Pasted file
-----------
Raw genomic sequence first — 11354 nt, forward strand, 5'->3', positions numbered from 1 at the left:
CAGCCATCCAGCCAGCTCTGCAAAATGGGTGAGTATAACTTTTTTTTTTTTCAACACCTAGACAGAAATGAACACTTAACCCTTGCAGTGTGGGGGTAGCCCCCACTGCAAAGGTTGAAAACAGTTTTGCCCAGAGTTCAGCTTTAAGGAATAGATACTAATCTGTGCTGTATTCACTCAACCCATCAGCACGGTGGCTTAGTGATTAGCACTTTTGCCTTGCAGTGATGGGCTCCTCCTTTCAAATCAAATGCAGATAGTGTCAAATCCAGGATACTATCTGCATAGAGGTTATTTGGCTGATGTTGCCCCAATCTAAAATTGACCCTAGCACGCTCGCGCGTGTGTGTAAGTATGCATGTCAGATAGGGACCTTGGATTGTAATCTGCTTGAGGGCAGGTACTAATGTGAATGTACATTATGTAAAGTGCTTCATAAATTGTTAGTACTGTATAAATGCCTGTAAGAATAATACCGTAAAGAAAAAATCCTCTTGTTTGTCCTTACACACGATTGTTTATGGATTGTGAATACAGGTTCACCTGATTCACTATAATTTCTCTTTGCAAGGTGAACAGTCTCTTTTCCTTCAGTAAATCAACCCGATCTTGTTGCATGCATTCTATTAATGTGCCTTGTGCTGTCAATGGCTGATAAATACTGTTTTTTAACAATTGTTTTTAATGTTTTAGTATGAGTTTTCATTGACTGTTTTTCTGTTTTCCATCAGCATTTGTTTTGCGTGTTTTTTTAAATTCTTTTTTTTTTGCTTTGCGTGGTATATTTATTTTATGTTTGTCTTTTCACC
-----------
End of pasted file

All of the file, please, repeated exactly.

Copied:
Raw genomic sequence first — 11354 nt, forward strand, 5'->3', positions numbered from 1 at the left:
CAGCCATCCAGCCAGCTCTGCAAAATGGGTGAGTATAACTTTTTTTTTTTTCAACACCTAGACAGAAATGAACACTTAACCCTTGCAGTGTGGGGGTAGCCCCCACTGCAAAGGTTGAAAACAGTTTTGCCCAGAGTTCAGCTTTAAGGAATAGATACTAATCTGTGCTGTATTCACTCAACCCATCAGCACGGTGGCTTAGTGATTAGCACTTTTGCCTTGCAGTGATGGGCTCCTCCTTTCAAATCAAATGCAGATAGTGTCAAATCCAGGATACTATCTGCATAGAGGTTATTTGGCTGATGTTGCCCCAATCTAAAATTGACCCTAGCACGCTCGCGCGTGTGTGTAAGTATGCATGTCAGATAGGGACCTTGGATTGTAATCTGCTTGAGGGCAGGTACTAATGTGAATGTACATTATGTAAAGTGCTTCATAAATTGTTAGTACTGTATAAATGCCTGTAAGAATAATACCGTAAAGAAAAAATCCTCTTGTTTGTCCTTACACACGATTGTTTATGGATTGTGAATACAGGTTCACCTGATTCACTATAATTTCTCTTTGCAAGGTGAACAGTCTCTTTTCCTTCAGTAAATCAACCCGATCTTGTTGCATGCATTCTATTAATGTGCCTTGTGCTGTCAATGGCTGATAAATACTGTTTTTTAACAATTGTTTTTAATGTTTTAGTATGAGTTTTCATTGACTGTTTTTCTGTTTTCCATCAGCATTTGTTTTGCGTGTTTTTTTAAATTCTTTTTTTTTTGCTTTGCGTGGTATATTTATTTTATGTTTGTCTTTTCACC